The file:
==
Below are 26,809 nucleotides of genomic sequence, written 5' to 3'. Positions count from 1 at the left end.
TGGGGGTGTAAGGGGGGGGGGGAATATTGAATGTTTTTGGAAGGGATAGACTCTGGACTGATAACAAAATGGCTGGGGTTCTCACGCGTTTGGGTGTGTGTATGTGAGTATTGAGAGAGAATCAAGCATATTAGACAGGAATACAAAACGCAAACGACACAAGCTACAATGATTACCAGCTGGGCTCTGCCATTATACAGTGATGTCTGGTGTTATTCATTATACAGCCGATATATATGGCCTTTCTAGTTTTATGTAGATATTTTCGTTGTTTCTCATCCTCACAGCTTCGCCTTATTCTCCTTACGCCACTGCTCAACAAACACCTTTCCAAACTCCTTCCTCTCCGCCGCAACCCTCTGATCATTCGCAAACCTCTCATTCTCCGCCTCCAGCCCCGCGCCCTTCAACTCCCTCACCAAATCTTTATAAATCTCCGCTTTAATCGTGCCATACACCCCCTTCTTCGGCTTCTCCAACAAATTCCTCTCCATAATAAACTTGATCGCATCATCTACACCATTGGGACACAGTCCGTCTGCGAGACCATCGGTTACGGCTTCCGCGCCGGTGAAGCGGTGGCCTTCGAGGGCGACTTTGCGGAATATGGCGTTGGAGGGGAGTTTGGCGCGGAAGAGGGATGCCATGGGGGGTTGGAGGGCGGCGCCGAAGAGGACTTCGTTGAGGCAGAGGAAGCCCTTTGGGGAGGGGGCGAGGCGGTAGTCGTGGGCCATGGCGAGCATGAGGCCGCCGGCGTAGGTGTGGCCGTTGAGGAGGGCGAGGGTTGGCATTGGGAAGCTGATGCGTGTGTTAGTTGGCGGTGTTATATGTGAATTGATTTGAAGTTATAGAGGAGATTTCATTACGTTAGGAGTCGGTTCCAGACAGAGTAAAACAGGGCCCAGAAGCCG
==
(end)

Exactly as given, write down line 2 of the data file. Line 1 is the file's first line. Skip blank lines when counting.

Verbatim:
TGGGGGTGTAAGGGGGGGGGGGAATATTGAATGTTTTTGGAAGGGATAGACTCTGGACTGATAACAAAATGGCTGGGGTTCTCACGCGTTTGGGTGTGTGTATGTGAGTATTGAGAGAGAATCAAGCATATTAGACAGGAATACAAAACGCAAACGACACAAGCTACAATGATTACCAGCTGGGCTCTGCCATTATACAGTGATGTCTGGTGTTATTCATTATACAGCCGATATATATGGCCTTTCTAGTTTTATGTAGATATTTTCGTTGTTTCTCATCCTCACAGCTTCGCCTTATTCTCCTTACGCCACTGCTCAACAAACACCTTTCCAAACTCCTTCCTCTCCGCCGCAACCCTCTGATCATTCGCAAACCTCTCATTCTCCGCCTCCAGCCCCGCGCCCTTCAACTCCCTCACCAAATCTTTATAAATCTCCGCTTTAATCGTGCCATACACCCCCTTCTTCGGCTTCTCCAACAAATTCCTCTCCATAATAAACTTGATCGCATCATCTACACCATTGGGACACAGTCCGTCTGCGAGACCATCGGTTACGGCTTCCGCGCCGGTGAAGCGGTGGCCTTCGAGGGCGACTTTGCGGAATATGGCGTTGGAGGGGAGTTTGGCGCGGAAGAGGGATGCCATGGGGGGTTGGAGGGCGGCGCCGAAGAGGACTTCGTTGAGGCAGAGGAAGCCCTTTGGGGAGGGGGCGAGGCGGTAGTCGTGGGCCATGGCGAGCATGAGGCCGCCGGCGTAGGTGTGGCCGTTGAGGAGGGCGAGGGTTGGCATTGGGAAGCTGATGCGTGTGTTAGTTGGCGGTGTTATATGTGAATTGATTTGAAGTTATAGAGGAGATTTCATTACGTTAGGAGTCGGTTCCAGACAGAGTAAAACAGGGCCCAGAAGCCG